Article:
Few people enjoy wearing facemasks at work, but most of us need to wear them anyway. Regardless of how uncomfortable or inconvenient they may be, masks are essential for minimizing the spread of COVID-19.
That said, for a select group of people, masks can do more harm than good. Workers with certain disabilities may experience health problems when wearing face coverings. And if you fail to provide accommodations for these individuals, you would be violating their rights under the Americans with Disabilities Act.
Keep in mind that there’s a big difference between not wanting to wear a mask and not being able to wear a mask. People need a valid, specific reason to not comply with an organization’s face covering policy—an “exemption card” an employee found online doesn’t cut it.
Disabilities and Medical Conditions that May Necessitate Face Covering Accommodations or Exemptions
Here are a few examples of employees who may have an ADA-protected reason to not wear a facemask at work*:
- People who have asthma, chronic obstructive pulmonary disease, or other medical conditions that cause them to have trouble breathing.
- People who are unable to put on and take off masks themselves due to physical disabilities or limited mobility.
- People with extreme anxiety, post-traumatic stress disorder, or other disorders or mental conditions that cause them to experience significant fear or distress when wearing a mask. This includes some—but not all—people with autism.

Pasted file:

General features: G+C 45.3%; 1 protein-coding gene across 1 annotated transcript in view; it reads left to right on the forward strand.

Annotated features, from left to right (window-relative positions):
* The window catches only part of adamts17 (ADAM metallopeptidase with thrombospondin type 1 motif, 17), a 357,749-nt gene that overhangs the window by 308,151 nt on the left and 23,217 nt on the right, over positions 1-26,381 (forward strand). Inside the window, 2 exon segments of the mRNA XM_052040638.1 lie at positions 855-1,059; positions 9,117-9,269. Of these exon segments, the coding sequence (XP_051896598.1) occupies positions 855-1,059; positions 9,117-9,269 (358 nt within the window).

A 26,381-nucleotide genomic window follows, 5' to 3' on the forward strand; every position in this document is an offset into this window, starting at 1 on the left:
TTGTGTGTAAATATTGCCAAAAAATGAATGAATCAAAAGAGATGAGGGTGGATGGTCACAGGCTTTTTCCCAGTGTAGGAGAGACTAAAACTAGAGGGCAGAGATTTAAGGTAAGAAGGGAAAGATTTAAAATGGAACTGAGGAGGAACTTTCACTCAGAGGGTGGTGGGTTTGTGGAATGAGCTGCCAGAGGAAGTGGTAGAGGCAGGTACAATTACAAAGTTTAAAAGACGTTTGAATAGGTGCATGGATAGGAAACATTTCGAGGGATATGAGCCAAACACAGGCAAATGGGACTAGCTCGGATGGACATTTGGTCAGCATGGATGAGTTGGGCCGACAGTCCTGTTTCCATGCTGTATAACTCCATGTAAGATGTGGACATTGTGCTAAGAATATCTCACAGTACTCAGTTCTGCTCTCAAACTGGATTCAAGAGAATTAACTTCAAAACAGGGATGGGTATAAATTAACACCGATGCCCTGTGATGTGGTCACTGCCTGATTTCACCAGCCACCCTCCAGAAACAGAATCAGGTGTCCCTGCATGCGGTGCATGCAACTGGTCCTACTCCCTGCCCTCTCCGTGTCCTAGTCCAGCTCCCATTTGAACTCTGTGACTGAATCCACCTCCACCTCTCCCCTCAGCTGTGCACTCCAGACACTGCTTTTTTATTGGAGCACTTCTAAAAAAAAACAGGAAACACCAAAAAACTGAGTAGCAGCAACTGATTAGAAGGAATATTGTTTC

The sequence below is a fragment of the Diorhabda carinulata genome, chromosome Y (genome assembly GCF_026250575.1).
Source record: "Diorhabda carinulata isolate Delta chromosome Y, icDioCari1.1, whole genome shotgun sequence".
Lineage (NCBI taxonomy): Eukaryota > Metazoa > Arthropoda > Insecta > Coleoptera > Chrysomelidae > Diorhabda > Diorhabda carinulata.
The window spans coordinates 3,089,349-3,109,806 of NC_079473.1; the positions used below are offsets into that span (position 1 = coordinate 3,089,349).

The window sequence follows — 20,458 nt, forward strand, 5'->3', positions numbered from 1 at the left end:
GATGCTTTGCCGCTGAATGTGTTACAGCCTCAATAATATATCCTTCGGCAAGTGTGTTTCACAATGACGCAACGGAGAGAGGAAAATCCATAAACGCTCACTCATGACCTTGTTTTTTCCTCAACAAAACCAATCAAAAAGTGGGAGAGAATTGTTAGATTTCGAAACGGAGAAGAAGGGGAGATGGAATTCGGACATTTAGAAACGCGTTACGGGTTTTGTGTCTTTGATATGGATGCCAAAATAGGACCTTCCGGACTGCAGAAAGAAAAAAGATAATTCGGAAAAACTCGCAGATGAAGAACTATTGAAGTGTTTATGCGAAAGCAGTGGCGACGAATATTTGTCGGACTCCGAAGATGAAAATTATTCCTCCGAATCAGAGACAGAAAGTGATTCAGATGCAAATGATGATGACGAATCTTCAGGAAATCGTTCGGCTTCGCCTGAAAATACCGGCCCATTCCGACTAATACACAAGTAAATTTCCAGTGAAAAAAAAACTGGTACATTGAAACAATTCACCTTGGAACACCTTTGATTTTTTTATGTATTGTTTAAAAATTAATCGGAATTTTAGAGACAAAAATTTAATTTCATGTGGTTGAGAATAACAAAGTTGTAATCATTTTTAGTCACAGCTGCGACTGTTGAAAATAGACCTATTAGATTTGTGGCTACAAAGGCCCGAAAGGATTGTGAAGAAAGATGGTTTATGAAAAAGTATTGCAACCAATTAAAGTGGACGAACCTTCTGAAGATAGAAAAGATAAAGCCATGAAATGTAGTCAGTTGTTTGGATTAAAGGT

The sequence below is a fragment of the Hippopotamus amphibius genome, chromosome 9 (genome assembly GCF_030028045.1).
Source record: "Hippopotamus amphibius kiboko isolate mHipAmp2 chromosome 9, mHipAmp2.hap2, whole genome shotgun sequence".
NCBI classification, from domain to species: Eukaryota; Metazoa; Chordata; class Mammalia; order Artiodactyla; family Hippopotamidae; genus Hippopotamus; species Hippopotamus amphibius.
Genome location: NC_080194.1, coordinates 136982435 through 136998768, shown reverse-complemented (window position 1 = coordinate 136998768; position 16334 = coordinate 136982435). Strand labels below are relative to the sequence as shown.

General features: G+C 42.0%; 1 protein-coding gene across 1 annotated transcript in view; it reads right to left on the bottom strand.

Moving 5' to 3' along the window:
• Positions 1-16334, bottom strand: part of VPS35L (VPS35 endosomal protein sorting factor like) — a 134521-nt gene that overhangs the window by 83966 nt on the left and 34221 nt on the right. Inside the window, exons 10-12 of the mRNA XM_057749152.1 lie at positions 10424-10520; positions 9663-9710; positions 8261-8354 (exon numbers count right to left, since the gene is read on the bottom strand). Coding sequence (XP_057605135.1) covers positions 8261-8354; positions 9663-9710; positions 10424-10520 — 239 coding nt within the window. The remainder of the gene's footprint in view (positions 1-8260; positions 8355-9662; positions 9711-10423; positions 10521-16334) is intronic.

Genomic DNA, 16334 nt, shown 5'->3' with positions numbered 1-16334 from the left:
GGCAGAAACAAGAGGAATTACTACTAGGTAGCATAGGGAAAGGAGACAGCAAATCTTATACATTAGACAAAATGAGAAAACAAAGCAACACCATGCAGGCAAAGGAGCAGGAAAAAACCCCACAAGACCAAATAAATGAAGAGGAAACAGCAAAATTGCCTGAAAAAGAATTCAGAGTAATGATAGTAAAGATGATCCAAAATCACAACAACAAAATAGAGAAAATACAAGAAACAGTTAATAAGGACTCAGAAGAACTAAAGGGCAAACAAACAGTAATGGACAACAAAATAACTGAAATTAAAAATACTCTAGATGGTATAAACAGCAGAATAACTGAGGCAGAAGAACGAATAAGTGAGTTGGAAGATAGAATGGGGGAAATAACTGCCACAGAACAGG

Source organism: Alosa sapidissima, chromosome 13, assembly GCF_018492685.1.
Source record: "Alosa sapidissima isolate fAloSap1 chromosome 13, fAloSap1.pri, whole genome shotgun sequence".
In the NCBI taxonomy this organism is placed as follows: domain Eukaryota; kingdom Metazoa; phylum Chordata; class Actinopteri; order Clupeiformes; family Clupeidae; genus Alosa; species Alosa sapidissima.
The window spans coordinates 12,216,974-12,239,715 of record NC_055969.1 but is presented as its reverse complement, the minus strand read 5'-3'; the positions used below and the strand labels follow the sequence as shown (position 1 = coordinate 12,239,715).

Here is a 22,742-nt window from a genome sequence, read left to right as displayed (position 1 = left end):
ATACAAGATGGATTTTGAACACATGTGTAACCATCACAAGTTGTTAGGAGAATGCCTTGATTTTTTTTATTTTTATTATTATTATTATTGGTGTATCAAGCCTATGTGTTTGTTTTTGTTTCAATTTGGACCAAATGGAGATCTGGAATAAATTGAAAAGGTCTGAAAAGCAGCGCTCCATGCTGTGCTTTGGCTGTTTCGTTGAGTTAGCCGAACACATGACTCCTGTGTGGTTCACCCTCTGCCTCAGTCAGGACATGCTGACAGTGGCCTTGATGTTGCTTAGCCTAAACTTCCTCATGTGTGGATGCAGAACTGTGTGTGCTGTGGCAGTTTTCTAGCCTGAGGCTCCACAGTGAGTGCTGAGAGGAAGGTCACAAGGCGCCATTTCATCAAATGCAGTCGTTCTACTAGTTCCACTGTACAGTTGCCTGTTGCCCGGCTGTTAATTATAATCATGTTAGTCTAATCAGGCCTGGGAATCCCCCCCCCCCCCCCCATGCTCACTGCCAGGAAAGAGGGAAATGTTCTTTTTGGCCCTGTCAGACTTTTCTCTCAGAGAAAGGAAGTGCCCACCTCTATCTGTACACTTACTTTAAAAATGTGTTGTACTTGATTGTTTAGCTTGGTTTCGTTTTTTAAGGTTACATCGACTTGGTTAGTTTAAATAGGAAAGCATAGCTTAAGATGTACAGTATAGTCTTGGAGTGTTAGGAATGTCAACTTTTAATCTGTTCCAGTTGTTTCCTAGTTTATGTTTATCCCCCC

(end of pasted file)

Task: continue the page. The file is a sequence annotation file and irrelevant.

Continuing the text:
*Note that this list is not exhaustive and for illustrative purposes only. It does not constitute legal guidance. The presence of one or more of these conditions does not automatically exclude an employee from a face covering policy.
What to Do if an Employee Has a Disability or Medical Condition and Requires an ADA Accommodation
If an employee claims they are unable to comply with your face covering policy, you’ll first need to carefully consider their reasoning and determine if it’s a genuine medical concern rather than a matter of preference.
If the reason is valid and covered under the ADA, you’ll need to work with the employee to determine how you’ll accommodate their needs while continuing to minimize the spread of COVID-19 in the workplace.
This is an interactive process. During the process, you may want to ask the employee to provide a certification from a qualified medical practitioner that states that they’re unable to wear a mask and the reason why, along with a list of possible accommodations.
Very few people are entirely exempt from wearing personal protective equipment of any kind or complying with other COVID-19 prevention procedures. Most likely, you and the employee will be able to figure out a reasonable accommodation—an alternative way they can keep themselves and their co-workers safe and healthy.
Accommodations should be tailored to the needs of the individual and the organization. For instance, maybe the employee can wear a clear face shield that doesn’t hinder their breathing as much but still acts as a barricade against respiratory droplets. Or perhaps the individual can work remotely or in a private room behind a closed door, and only wear a mask when they’re around others.
In any case, be sure to keep all medical and disability information confidential. Inform the employee that their information will remain private and will only be shared on a need-to-know basis.